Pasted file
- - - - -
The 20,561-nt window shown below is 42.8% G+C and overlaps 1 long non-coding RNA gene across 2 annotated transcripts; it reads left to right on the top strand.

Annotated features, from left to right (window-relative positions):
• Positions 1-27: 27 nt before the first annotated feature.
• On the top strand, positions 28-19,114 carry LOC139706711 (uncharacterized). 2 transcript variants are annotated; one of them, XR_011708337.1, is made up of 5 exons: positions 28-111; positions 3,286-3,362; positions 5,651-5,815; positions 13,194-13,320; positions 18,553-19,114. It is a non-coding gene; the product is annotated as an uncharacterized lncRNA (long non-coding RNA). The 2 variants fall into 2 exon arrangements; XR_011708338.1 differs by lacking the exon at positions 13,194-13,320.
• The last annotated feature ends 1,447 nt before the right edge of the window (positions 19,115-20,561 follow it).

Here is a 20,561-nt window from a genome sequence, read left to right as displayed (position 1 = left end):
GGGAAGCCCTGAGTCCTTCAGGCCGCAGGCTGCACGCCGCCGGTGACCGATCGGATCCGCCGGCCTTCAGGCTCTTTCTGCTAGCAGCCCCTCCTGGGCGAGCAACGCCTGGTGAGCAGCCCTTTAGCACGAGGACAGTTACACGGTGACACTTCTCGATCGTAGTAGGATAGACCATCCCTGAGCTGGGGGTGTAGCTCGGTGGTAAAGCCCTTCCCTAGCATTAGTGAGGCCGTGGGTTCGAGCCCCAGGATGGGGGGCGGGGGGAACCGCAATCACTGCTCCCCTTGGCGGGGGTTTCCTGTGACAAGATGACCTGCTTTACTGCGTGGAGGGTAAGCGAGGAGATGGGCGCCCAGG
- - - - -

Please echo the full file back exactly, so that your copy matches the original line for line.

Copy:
The 20,561-nt window shown below is 42.8% G+C and overlaps 1 long non-coding RNA gene across 2 annotated transcripts; it reads left to right on the top strand.

Annotated features, from left to right (window-relative positions):
• Positions 1-27: 27 nt before the first annotated feature.
• On the top strand, positions 28-19,114 carry LOC139706711 (uncharacterized). 2 transcript variants are annotated; one of them, XR_011708337.1, is made up of 5 exons: positions 28-111; positions 3,286-3,362; positions 5,651-5,815; positions 13,194-13,320; positions 18,553-19,114. It is a non-coding gene; the product is annotated as an uncharacterized lncRNA (long non-coding RNA). The 2 variants fall into 2 exon arrangements; XR_011708338.1 differs by lacking the exon at positions 13,194-13,320.
• The last annotated feature ends 1,447 nt before the right edge of the window (positions 19,115-20,561 follow it).

Here is a 20,561-nt window from a genome sequence, read left to right as displayed (position 1 = left end):
GGGAAGCCCTGAGTCCTTCAGGCCGCAGGCTGCACGCCGCCGGTGACCGATCGGATCCGCCGGCCTTCAGGCTCTTTCTGCTAGCAGCCCCTCCTGGGCGAGCAACGCCTGGTGAGCAGCCCTTTAGCACGAGGACAGTTACACGGTGACACTTCTCGATCGTAGTAGGATAGACCATCCCTGAGCTGGGGGTGTAGCTCGGTGGTAAAGCCCTTCCCTAGCATTAGTGAGGCCGTGGGTTCGAGCCCCAGGATGGGGGGCGGGGGGAACCGCAATCACTGCTCCCCTTGGCGGGGGTTTCCTGTGACAAGATGACCTGCTTTACTGCGTGGAGGGTAAGCGAGGAGATGGGCGCCCAGG